BHS Alum Laurel Muhly-Alexander's Poem "Gram's Kitchen" Published in Goldenseal Magazine

By Trina Runner on February 07, 2020 via

Memories are funny. They seem so individual and personal, but sometimes, they connect hundreds of strangers who have had similar experiences.  When BHS alumnus Laurel Muhly-Alexander put pen to paper to write about her time with her “Grammy,” the words that spilled out were ones of connectivity, of warmth, and of the kind of adult every child deserves to have in his or her life.
Muhley’s poem, “Gram’s Kitchen,” was recently published in Goldenseal, the magazine that features the best of Appalachia.  Upon her initial submission, she was told the magazine doesn’t usually publish poetry, but hers was such a universal feeling, the editor deemed it a perfect fit.
Mary Ann Shaver is Gram in the poem.  Although not an actual grandmother to Muhly-Alexander, Shaver’s unconditional love and support gave her the honorary title of Grammy.  It was her hands that made the warm chocolate chip cookies and the fresh hot rolls.  It was her kindness that encouraged the children she babysat to be their best selves. And it was through her that Muhly-Alexander and countless other children felt safe and loved.
Muhly-Alexander originally wrote the poem when she was in Amy Lohmann’s Advanced Placement Literature Class at Bridgeport High School.  Since it had a distinctive Appalachian vibe to it, her parents encouraged her to submit it for publication in Goldenseal, the iconic West Virginia magazine.
“Mary Ann was more than a babysitter and Sunday School teacher,” said Muhly-Alexander.  “She was like a third grandmother and she loves so unconditionally and demonstrates the kind of humor and understanding people work their whole lives to have.”
Being at Shaver’s house brought out the best in children.  Normally picky eaters and restless sleepers, she had a way of calming them down and making every day an adventure.  In short, her home made the children feel at home. 
When Muhly-Alexander’s family relocated to Bridgeport, she made an extra effort to stay connected with Shaver, driving back to the kitchen reflected in the poem, and talking for hours. 
“She continues to be such a huge supporter of my siblings and me,” said Muhly-Alexander.  “She always came to our recitals, plays, games and other big family moments.”
Although Muhly-Alexander has won a few writing contests, “Gram’s Kitchen” is her first published piece.  She is currently a Public Relations major at West Virginia University minoring in Appalachian Studies.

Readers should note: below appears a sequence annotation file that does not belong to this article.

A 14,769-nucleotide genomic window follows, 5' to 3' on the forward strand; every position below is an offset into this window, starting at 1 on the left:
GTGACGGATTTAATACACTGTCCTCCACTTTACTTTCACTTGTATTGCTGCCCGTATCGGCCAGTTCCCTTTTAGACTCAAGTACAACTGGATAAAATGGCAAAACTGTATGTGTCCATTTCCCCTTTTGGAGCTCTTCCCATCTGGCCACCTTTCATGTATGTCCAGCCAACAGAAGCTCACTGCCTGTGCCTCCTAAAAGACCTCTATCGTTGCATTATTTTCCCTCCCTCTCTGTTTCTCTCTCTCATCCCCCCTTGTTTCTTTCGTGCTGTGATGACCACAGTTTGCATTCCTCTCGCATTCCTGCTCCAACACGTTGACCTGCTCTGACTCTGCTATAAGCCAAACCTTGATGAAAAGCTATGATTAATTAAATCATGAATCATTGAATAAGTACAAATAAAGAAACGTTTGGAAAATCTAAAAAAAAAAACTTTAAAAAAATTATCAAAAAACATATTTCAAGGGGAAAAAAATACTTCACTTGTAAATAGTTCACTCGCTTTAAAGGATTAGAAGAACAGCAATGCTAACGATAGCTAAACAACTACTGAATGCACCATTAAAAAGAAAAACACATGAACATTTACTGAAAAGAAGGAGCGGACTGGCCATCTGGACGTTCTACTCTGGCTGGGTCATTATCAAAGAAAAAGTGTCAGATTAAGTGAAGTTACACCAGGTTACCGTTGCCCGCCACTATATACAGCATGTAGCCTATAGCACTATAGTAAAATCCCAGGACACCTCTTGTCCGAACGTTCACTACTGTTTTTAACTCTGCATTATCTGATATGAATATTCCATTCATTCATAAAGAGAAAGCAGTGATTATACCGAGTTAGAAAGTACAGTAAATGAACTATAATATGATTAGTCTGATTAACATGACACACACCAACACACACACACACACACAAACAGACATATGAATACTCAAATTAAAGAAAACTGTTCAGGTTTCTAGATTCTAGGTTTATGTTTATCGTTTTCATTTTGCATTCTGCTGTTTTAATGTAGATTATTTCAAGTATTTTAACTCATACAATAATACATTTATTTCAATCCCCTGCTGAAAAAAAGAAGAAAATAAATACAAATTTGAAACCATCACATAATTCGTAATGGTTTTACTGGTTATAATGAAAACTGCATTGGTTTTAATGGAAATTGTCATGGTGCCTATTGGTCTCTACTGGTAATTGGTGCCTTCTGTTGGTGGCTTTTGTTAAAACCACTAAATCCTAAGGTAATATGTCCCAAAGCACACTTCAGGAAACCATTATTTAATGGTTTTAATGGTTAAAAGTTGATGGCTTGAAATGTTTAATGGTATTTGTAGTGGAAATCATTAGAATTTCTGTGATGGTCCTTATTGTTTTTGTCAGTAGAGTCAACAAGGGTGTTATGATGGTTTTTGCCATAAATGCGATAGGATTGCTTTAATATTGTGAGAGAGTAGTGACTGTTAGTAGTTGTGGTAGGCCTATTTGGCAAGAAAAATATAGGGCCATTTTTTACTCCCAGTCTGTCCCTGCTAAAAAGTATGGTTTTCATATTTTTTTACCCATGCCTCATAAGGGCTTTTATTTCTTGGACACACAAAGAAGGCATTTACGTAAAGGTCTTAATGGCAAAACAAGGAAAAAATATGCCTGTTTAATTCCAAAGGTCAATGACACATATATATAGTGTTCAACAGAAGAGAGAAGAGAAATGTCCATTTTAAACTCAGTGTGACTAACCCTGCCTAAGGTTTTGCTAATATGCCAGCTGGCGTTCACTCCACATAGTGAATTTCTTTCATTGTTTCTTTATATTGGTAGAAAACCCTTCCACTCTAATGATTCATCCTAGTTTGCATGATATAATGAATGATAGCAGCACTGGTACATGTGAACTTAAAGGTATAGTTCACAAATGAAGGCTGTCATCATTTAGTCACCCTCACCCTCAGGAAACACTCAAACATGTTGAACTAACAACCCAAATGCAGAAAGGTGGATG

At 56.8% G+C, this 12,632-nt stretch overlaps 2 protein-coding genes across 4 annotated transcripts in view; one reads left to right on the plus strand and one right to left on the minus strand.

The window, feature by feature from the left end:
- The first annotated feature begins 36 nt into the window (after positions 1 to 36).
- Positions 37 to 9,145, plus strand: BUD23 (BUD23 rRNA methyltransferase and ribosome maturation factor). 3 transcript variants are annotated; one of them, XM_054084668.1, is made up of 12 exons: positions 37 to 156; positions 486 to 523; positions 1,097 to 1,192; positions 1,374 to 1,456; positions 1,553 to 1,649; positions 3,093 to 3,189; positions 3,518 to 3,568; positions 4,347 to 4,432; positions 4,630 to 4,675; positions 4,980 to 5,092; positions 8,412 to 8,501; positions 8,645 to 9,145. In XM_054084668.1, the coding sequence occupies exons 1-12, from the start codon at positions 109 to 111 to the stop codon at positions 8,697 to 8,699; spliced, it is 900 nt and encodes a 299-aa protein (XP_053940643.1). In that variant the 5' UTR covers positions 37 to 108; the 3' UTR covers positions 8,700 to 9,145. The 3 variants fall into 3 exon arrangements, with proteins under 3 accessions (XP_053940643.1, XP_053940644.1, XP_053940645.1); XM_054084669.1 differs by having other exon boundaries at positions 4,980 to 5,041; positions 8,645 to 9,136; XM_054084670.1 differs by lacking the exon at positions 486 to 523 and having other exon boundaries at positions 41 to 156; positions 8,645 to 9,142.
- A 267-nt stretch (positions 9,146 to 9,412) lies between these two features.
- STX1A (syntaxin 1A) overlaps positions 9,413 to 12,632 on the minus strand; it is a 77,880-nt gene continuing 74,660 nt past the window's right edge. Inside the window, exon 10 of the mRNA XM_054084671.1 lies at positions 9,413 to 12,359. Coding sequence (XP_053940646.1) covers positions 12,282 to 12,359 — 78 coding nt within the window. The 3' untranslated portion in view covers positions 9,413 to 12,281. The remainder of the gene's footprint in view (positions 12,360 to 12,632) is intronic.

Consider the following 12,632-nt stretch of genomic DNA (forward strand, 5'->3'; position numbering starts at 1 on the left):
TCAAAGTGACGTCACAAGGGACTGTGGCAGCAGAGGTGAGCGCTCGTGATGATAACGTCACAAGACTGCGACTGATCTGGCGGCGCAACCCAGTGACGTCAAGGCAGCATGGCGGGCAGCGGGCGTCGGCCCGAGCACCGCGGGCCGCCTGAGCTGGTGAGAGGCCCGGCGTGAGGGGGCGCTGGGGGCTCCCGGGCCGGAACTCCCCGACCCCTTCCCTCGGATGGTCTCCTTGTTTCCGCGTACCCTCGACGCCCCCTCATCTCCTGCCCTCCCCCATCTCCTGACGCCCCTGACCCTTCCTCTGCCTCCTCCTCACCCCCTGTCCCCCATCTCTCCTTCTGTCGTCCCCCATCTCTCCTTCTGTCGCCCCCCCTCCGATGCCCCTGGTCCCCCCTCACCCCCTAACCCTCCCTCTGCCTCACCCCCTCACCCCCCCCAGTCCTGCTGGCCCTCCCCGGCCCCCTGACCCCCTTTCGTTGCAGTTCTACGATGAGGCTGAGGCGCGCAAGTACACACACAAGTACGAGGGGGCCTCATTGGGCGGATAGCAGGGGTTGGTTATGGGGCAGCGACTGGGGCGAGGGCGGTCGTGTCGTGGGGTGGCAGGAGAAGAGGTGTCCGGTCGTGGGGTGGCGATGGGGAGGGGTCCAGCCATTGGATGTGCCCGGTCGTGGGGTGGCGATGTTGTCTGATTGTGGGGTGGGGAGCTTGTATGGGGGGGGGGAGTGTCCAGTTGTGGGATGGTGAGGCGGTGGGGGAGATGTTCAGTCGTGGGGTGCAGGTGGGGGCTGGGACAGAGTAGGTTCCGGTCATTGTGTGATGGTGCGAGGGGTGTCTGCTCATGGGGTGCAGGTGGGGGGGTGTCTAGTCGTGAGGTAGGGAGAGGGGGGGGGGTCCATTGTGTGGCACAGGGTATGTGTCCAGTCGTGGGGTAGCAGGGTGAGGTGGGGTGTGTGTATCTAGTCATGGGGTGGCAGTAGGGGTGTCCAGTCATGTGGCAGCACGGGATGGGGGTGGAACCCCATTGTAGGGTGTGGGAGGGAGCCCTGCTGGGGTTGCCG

“I’m so excited that people all over West Virginia can read the poem in Goldenseal,” she said.  “It can be taken literally about one woman in Doddridge County or generalized to the welcoming kitchens of grandmothers all over Appalachia.”
The poem first featured in Goldenseal follows:
Gram’s Kitchen 
The warm air of her kitchen rushes to heat my cold nose as the storm door slams shut. The aromas of Bread dough and cookies leap off the ceiling fan and Dance their way up my nostrils. I breathe in Deep, knowing I am home. 
Outside the snow blankets the cow Pastures, freezing water pipes and country roads. On Sunday afternoon, school the
Next morning is a nonexistent worry. I sit
At her counter and steal a cookie. 
Like a Catholic in confession, I Vent to her my wrongdoings and secrets. She listens, injecting comments and Dirty jokes. Her kitchen is a place Where cackling is encouraged. 
I sit at her counter and feel content With my life. I don’t think of deadlines or Responsibilities or idle tasks.
I am present with her and
I love her 
On the stool I feel safe and in her
Arms I am secure. Her heart is
Built for grandchildren, nieces, the preacher’s kids, And the poor little boys that live up the Holler without food or heat. 
I am one of the lucky children to sit
On her stool and feel happy. I am one of the Lucky to feel wanted by her and know of the 
Selfless love, good food, and serenity That comes from four small walls. 

Connect Bridgeport
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